Federal officials investigating Mayor Vincent C. Gray’s 2010 campaign have recently focused on allegations that campaign staff members encouraged some supporters to donate by promising that their contributions would not be reported, several people familiar with the investigation said.
The staff members allegedly targeted city employees and contractors who feared that the administration of then-mayor Adrian M. Fenty (D) would retaliate if it knew they had contributed to his political rival’s campaign, said three people who spoke on condition of anonymity to speak candidly about the investigation.
FBI investigators are trying to determine whether donations were concealed in violation of campaign laws, according to several people familiar with the investigation. City law requires all campaign donations to be disclosed with the Office of Campaign Finance.
Separately, The Washington Post has discovered numerous discrepancies between an internal campaign list of nearly 2,750 contributions and reports the Gray campaign filed with OCF. The names of dozens of those donors could not be found in documents filed with the agency, according to a Post analysis.
The federal investigation — entering its 21st month — continues to hang over a mayor who made integrity and transparency campaign promises.
The mayor has repeatedly declined to comment on the investigation because it is ongoing. But in an interview Tuesday, he said he was surprised by the most recent allegations. “I’m astounded,” said Gray (D). “I’m incredulous.”
More people interviewed
In recent weeks, investigators have interviewed Barbara Lang, president and chief executive of the D.C. Chamber of Commerce and a new board member of the Metropolitan Washington Airports Authority, according to two other people with knowledge of the probe who requested anonymity to speak freely.
Investigators asked Lang whether campaign chairman Lorraine Green told her that contributions from hesitant donors could be accepted yet not reported, the two people said. Investigators also talked to Lang’s husband, Gerald, who was a member of the Gray campaign finance committee.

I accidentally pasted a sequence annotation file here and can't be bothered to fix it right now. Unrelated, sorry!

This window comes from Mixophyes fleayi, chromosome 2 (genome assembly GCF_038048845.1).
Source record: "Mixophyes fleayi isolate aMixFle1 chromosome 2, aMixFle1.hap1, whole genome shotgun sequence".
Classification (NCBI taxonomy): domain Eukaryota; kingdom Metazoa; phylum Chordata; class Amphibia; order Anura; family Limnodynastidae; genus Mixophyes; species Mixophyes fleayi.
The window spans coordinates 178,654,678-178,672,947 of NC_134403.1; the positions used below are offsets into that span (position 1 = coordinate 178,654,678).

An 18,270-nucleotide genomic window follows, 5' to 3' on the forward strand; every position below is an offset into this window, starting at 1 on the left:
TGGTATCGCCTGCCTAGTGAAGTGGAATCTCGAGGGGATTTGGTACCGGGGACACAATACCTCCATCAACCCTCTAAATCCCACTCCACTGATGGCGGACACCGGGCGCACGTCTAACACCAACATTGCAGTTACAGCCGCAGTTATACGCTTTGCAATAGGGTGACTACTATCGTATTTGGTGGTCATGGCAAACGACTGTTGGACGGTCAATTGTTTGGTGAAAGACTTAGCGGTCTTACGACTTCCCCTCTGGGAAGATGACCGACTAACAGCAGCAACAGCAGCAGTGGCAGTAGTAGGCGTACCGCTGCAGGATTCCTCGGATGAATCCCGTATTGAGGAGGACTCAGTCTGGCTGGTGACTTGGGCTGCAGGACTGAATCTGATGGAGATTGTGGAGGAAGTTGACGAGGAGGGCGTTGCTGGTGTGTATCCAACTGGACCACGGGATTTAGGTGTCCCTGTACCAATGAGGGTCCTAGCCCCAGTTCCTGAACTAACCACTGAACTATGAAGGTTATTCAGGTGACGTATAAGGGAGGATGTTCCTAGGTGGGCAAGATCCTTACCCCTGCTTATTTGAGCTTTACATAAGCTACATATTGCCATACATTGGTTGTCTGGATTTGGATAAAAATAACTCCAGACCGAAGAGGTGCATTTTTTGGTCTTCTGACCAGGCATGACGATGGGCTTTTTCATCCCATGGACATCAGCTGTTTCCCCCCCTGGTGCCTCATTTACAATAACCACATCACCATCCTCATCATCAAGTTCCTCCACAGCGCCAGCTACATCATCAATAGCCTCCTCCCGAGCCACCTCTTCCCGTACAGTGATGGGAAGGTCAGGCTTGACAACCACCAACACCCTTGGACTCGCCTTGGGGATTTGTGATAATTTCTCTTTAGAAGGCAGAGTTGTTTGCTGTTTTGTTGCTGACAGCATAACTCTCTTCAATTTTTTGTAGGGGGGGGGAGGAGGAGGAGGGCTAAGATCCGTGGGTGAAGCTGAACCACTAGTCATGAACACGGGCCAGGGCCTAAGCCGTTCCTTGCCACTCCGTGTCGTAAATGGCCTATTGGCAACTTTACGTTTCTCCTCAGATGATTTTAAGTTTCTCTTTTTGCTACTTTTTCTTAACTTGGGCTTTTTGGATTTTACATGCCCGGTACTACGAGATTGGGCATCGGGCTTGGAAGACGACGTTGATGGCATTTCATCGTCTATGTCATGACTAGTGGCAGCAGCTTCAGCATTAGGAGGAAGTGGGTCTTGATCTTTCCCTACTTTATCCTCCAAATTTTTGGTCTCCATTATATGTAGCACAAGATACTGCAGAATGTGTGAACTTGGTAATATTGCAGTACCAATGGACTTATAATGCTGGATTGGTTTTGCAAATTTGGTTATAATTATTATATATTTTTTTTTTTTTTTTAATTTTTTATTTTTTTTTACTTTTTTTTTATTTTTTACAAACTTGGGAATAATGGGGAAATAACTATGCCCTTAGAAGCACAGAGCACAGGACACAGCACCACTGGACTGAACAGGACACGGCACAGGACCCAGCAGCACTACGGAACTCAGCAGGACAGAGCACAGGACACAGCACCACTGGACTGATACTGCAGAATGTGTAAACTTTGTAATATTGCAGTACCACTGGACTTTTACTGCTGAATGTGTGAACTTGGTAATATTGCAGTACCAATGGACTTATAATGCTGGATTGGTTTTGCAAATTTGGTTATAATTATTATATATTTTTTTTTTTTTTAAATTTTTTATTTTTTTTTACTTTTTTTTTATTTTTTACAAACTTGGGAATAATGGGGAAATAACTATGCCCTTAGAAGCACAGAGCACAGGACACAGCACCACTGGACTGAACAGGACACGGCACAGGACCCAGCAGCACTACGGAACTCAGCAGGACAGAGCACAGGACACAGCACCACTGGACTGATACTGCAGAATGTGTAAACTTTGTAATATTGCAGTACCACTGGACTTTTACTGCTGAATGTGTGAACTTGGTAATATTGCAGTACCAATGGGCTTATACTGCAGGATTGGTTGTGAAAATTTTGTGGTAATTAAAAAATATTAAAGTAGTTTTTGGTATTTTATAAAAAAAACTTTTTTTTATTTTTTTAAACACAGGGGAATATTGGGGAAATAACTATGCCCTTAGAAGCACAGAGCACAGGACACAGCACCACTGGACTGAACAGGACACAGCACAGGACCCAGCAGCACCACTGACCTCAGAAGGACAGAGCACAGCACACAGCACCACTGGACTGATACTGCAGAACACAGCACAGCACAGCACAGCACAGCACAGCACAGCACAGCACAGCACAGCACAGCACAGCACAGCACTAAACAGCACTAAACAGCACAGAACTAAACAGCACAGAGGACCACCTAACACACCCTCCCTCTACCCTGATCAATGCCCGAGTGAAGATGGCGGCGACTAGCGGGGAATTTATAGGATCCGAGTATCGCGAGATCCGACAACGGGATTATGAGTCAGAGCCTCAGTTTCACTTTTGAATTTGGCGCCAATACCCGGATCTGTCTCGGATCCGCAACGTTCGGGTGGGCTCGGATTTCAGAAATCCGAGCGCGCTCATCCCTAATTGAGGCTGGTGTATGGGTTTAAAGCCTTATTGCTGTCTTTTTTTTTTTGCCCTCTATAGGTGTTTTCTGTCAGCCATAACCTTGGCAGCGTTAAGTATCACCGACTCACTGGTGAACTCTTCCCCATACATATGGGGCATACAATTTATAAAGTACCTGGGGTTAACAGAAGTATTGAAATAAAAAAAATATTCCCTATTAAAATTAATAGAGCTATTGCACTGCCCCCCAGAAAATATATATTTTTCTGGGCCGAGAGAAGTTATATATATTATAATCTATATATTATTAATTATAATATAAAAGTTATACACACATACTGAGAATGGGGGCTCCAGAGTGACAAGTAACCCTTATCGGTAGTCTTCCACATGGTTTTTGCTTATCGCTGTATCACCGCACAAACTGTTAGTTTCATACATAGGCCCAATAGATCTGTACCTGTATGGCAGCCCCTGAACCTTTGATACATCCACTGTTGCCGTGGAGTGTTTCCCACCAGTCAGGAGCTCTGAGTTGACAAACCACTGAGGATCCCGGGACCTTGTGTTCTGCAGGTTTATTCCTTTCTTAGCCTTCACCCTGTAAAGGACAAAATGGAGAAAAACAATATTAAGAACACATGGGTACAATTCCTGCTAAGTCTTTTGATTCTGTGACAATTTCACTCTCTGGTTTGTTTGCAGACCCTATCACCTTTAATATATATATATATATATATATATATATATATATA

Attorney A. Scott Bolden, who represents the Langs, said his clients were interviewed by the FBI but declined to give details of the meetings.
“I can confirm that my clients, like several others, have been contacted by the FBI in connection with the Gray investigation and that both of them were open, honest and forthright in their interviews and are mere witnesses — not targets or subjects of the investigation. I remain confident that their status will not change,” Bolden said in a statement. “Furthermore, my understanding of those interviews is that neither of them knew very much and have little, if any, information to provide the U.S. Attorney concerning the Gray campaign’s fundraising operation.”
Attorney Thomas C. Green, who represents Lorraine Green, no relation, declined to comment.
If the solicitation took place, it is unclear which campaign staffers sought supporters, how many donors were contacted or how much money was raised. But those alleged contributions are separate from the funding of what federal prosecutors have called a “shadow campaign” — an illicit $653,800 get-out-the-vote operation on behalf of Gray.
“People on the [campaign] finance committee would say so-and-so can’t give,” said a committee member who requested anonymity to speak freely. “Other people were apprehensive about giving to Gray. . . . That would happen. Frankly, people were worried about retribution. That happens in any campaign.”
The committee member remembers discussions about lagging campaign fundraising but was not aware of an effort to solicit secret donations.
“They have been asking questions,” said another person familiar with the investigators’ new focus, adding that the queries have been about alleged unreported donations.
Lists of contributors
The internal campaign document The Post obtained lists 2,744 contributions to Gray’s campaign from late March 2010 through mid-August of that year but does not list donation amounts. The Post found about 60 contributors whose names and addresses could not be found in OCF documents.
They do not appear to be the contractors and city employees allegedly solicited by campaign staffers, which sources said are the subject of the federal probe. Instead, they gave much smaller amounts, between $25 and $50, according to interviews with a half dozen contributors.
If additional unreported donations were made to Gray’s official campaign, they would violate city campaign finance law, like the “shadow campaign.” It would also call into question the campaign’s portrayal of itself as the financial underdog in the contentious 2010 contest, based on campaign finance reports showing that Fenty out-raised Gray more than 2 to 1.